SPD weighs in on transparency

As part of Mayor McGinn’s SPD 20/20 – A Vision for the Future plan, the Seattle Police Department has committed to create and implement a transparency initiative to ensure release of information to the maximum extent allowed by law (Initiative 18 – Improve Transparency and Accountability).

For this purpose, SPD will convene a working group of stakeholders to consider and propose legislation in the next session to overcome obstacles to release of information, including body and dash cam video.

Under existing Washington state law and SPD policy, any person who is shown in police dash camera video — whether as a suspect in alleged criminal activity, or a victim of alleged police misconduct, or both — has an absolute right to request and receive video depicting their incident at any time. 

In order to protect individual privacy, Washington law restricts release of video to media and others without the consent of persons shown in the video. SPD is prohibited from releasing video to third parties “until final disposition of any criminal or civil litigation which arises from the event or events which were recorded.”  RCW  9.73.090.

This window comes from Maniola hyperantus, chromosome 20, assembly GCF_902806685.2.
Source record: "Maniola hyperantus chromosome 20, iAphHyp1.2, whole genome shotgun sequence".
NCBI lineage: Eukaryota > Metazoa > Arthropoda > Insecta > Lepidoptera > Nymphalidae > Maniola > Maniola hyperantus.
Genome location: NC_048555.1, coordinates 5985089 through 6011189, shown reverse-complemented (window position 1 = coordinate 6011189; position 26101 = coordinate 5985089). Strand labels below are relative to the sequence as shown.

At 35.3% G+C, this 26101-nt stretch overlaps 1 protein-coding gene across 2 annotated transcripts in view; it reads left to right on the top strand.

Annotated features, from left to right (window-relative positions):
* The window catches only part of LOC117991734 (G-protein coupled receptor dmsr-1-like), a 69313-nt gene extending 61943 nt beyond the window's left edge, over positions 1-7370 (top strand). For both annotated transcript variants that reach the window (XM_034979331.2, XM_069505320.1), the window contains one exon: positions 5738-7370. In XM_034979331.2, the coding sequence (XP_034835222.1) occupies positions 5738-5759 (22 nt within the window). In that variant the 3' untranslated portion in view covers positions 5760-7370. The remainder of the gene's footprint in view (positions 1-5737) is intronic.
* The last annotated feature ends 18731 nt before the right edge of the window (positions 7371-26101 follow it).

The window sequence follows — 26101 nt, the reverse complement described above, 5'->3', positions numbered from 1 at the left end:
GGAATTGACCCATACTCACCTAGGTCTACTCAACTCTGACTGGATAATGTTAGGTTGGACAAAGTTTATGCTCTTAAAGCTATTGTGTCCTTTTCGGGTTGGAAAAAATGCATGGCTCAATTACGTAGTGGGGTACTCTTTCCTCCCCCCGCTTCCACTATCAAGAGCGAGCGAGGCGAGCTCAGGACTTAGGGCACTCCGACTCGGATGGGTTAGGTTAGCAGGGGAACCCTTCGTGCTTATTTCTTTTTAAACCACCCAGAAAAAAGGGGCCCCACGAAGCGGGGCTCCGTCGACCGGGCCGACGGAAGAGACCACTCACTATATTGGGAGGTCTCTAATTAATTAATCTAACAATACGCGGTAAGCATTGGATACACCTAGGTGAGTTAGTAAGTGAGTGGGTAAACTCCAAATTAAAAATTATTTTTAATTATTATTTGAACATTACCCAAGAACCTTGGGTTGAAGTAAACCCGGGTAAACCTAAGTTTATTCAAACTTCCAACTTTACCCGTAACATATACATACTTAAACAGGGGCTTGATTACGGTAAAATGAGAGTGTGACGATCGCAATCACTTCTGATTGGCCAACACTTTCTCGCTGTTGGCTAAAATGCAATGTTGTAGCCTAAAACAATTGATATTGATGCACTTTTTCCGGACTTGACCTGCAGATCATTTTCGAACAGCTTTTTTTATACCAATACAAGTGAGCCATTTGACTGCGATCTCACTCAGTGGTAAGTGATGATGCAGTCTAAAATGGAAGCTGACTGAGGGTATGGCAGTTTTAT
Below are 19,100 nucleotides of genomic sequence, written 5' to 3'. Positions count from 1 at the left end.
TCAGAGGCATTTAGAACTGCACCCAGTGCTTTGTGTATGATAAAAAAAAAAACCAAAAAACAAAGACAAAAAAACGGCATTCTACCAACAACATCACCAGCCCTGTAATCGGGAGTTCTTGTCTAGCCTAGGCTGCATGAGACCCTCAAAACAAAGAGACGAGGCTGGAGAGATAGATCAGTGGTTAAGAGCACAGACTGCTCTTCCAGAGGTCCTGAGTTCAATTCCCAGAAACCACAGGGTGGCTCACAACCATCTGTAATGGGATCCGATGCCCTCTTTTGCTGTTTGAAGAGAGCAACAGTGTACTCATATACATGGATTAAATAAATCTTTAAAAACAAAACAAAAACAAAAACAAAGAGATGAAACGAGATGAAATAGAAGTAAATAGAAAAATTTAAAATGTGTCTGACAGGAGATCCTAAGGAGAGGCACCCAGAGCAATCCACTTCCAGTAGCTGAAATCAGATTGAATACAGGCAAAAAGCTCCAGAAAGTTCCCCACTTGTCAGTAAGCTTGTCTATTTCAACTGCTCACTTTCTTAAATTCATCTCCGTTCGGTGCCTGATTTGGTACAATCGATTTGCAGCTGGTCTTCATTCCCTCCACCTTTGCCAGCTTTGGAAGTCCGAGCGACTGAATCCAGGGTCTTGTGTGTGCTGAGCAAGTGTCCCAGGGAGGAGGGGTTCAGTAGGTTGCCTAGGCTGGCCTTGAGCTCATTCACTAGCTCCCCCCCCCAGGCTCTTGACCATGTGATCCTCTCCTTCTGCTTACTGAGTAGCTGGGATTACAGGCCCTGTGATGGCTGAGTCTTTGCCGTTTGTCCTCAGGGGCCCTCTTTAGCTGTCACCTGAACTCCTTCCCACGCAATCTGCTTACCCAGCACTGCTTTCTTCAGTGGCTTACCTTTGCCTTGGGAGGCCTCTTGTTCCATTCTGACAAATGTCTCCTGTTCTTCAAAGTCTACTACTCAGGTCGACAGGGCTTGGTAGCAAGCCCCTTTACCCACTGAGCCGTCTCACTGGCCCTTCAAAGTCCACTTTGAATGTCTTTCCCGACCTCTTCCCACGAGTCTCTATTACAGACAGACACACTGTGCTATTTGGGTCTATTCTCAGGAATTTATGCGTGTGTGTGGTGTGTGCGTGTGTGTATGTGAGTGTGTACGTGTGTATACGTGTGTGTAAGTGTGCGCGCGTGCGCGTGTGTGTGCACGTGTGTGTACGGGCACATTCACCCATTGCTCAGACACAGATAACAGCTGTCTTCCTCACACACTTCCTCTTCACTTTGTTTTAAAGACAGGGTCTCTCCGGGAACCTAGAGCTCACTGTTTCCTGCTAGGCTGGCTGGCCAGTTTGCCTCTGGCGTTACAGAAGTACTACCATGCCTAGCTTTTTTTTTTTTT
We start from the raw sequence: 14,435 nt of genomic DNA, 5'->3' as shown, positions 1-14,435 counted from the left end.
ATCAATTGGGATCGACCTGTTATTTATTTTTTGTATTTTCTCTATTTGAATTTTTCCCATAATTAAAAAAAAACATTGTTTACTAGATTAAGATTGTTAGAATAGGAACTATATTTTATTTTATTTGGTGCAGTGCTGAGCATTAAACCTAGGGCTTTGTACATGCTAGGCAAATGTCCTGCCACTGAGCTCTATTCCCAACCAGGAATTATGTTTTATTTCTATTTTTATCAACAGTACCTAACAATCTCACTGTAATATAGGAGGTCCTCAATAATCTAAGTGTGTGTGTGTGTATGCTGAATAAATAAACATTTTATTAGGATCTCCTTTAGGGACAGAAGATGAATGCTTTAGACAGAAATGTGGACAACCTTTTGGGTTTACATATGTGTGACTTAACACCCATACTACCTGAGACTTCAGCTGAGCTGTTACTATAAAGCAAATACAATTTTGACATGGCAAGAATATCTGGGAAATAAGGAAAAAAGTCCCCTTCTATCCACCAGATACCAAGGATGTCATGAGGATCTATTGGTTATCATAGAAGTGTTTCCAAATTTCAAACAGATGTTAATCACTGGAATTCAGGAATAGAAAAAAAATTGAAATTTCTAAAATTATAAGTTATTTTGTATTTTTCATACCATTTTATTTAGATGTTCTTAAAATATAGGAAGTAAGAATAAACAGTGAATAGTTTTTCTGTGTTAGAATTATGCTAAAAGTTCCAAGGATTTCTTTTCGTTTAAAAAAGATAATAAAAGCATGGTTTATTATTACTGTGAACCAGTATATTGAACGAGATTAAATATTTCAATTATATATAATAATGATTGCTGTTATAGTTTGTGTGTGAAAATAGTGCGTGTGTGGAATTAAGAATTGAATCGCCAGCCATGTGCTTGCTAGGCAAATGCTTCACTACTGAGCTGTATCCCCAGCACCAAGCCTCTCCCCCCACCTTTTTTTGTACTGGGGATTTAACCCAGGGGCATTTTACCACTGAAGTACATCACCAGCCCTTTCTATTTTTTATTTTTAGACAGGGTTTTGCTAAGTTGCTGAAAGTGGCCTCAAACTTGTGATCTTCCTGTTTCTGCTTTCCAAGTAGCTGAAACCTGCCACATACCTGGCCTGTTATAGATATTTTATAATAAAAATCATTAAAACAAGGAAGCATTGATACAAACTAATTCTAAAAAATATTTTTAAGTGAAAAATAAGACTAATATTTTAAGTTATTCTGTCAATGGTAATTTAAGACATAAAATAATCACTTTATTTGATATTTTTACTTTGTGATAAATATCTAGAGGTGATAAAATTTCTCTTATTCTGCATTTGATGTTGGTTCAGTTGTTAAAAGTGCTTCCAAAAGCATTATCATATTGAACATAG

Because of uncertainties as to whether and when litigation of any given case will be will be resolved, SPD’s policy has been to withhold general release of video to the media for three years, which is the statute of limitations for filing of most civil and criminal lawsuits.SPD  

Wednesday, the King County Superior Court agreed with SPD that this is a correct interpretation of existing Washington law.

SPD’s objective is to balance individual privacy interests, legitimate law enforcement needs, and public interest in transparency in a way that complies with State law. We remain committed to improving transparency and accountability to the maximum extent allowed by law.

We invite interested members of the public to engage in a dialogue as to potential legislative changes, to help ensure that Washington law accurately reflects public values.